Israeli-made Barak air defense system deployed for first time in UAE
In January, the UAE began asking the Israeli occupation quietly about its defense systems in the wake of retaliatory strikes by the Yemenis against Abu Dhabi.
BreakingDefense reported on Wednesday that the UAE had obtained a version of the Israeli-made Barak air defense system via contract.
According to Breaking Defense sources, possibly from "Tel Aviv", since the article was published there, this could open the door for further security contracts between the UAE and "Israel".
According to one of the sources, "This is going to be a very big contract," as the Emiratis need a large number [of systems] to protect some of their "sensitive sites that have been hit again and again" by missiles launched by the Sanaa forces in Yemen.
In January, the agency reported that the UAE had quietly reached out to the Israeli occupation after a drone-and-missile attack by the Yemenis hit sites in the UAE, including the international airport in Abu Dhabi.
Following the attack, security officials in "Israel" expressed their concern about the Yemeni drone's response that targeted the depth of the UAE in response to its participation in the Saudi-led war on Yemen.
Citing Reuters, the report says that UAE and "Israel" struck a security deal last month but mentioned a different Israeli air defense system.
So far, it is unknown which version of the Barack has been deployed since Israeli Aerospace Industries manufactures different kinds of systems based on the original Barak-8.
The Barak-8 missile defense system is jointly developed by IAI, India’s Defense Research & Development Organisation (DRDO), "Israel’s" Directorate of Research and Development (DDR&D), Elta Systems, and Rafael Advanced Defense Systems.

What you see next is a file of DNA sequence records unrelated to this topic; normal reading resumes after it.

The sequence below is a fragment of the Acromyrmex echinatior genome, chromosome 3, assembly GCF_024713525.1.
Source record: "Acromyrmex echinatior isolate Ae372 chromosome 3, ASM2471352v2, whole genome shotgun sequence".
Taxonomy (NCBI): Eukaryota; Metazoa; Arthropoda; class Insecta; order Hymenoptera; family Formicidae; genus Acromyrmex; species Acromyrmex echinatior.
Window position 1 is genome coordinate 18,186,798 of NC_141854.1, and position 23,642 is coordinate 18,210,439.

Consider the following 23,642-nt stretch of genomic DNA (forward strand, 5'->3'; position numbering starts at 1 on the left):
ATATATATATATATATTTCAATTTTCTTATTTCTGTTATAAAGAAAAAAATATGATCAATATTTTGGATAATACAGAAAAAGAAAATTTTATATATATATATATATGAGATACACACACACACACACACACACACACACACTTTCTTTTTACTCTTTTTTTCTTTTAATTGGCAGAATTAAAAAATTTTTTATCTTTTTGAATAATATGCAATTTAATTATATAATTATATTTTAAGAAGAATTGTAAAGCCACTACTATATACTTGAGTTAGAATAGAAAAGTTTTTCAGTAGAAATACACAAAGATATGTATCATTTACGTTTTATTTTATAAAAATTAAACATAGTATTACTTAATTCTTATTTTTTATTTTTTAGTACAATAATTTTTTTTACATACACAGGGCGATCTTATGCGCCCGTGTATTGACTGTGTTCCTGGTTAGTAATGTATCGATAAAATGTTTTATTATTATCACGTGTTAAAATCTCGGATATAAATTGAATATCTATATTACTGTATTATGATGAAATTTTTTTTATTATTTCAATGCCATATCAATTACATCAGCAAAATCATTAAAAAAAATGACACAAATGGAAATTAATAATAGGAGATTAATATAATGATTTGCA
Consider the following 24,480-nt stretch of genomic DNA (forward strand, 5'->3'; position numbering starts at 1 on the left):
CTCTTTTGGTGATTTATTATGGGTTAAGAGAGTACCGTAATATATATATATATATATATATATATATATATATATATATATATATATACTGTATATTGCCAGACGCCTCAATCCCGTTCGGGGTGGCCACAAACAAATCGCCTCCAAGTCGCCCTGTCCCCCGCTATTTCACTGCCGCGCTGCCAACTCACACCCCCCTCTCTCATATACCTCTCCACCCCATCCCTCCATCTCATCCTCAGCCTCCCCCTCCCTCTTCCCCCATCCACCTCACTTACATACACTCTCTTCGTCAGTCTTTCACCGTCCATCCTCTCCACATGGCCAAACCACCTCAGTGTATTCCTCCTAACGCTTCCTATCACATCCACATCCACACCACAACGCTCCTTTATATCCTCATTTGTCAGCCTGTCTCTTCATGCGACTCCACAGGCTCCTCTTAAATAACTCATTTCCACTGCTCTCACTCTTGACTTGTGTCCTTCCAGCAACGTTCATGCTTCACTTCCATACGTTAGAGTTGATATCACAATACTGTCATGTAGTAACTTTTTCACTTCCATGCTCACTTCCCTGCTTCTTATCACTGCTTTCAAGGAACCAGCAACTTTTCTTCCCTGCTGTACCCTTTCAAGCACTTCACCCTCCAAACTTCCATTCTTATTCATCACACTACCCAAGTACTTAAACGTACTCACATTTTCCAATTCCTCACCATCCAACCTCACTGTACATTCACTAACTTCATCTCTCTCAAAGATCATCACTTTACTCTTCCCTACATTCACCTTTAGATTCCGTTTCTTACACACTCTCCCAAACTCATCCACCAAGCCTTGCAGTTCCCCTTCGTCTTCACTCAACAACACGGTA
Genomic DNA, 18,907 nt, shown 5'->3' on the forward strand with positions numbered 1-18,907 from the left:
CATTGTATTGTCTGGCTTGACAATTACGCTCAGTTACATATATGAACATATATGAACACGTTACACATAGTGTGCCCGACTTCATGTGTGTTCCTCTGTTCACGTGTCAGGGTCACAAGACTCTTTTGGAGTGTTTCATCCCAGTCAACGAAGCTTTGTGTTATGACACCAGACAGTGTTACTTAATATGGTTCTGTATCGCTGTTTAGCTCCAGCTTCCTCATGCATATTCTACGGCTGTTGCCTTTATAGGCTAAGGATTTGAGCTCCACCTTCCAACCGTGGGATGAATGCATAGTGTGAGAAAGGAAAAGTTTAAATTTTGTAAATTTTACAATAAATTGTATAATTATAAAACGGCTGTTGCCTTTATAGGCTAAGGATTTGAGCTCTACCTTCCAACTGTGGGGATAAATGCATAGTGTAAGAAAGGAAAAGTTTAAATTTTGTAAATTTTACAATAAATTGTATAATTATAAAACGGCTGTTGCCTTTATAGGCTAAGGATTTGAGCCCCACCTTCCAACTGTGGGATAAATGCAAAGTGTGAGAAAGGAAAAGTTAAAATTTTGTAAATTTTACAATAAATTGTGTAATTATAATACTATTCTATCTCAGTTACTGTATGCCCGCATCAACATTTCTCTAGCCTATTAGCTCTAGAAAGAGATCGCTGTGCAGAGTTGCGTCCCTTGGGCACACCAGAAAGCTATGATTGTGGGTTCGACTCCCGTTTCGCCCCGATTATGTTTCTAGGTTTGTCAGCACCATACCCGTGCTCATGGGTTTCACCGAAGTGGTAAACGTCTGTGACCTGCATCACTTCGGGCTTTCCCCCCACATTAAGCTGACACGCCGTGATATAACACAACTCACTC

"According to IAI, the system is a kinetic defense system designed to defend against a range of aerial threats in day and night and all-weather conditions. The Barak-MX can be used with a handful of different interceptors with ranges from 35 kilometers (about 20 miles) to 150 kilometers (about 90 miles)."
It was originally designed to be a ship-borne system but was later upgraded to work for land forces.
The report adds that Morocco could have potentially recently bought one version of the missile, the Barak-MX.
The report concludes with the remark that the sighing of the normalization agreements between Morocco, the UAE, and Bahrain on one hand, and the Israeli occupation regime entity on the other, had brought new potential customers, with profits amounting to over $3 billion dollars.
The relationship between "Israel" and the normalizing Arab states may appear based on trust, but "Tel Aviv" remains wary regarding what they sell to its partners.
The main focus, for the time being, is on air defense systems; offering advanced offensive weapons is not on the table and is unlikely to be available anytime soon.
Within Israeli security industries, the biggest players are Rafael and Israel Aerospace Industries. The companies' officials declined to disclose information regarding the matter.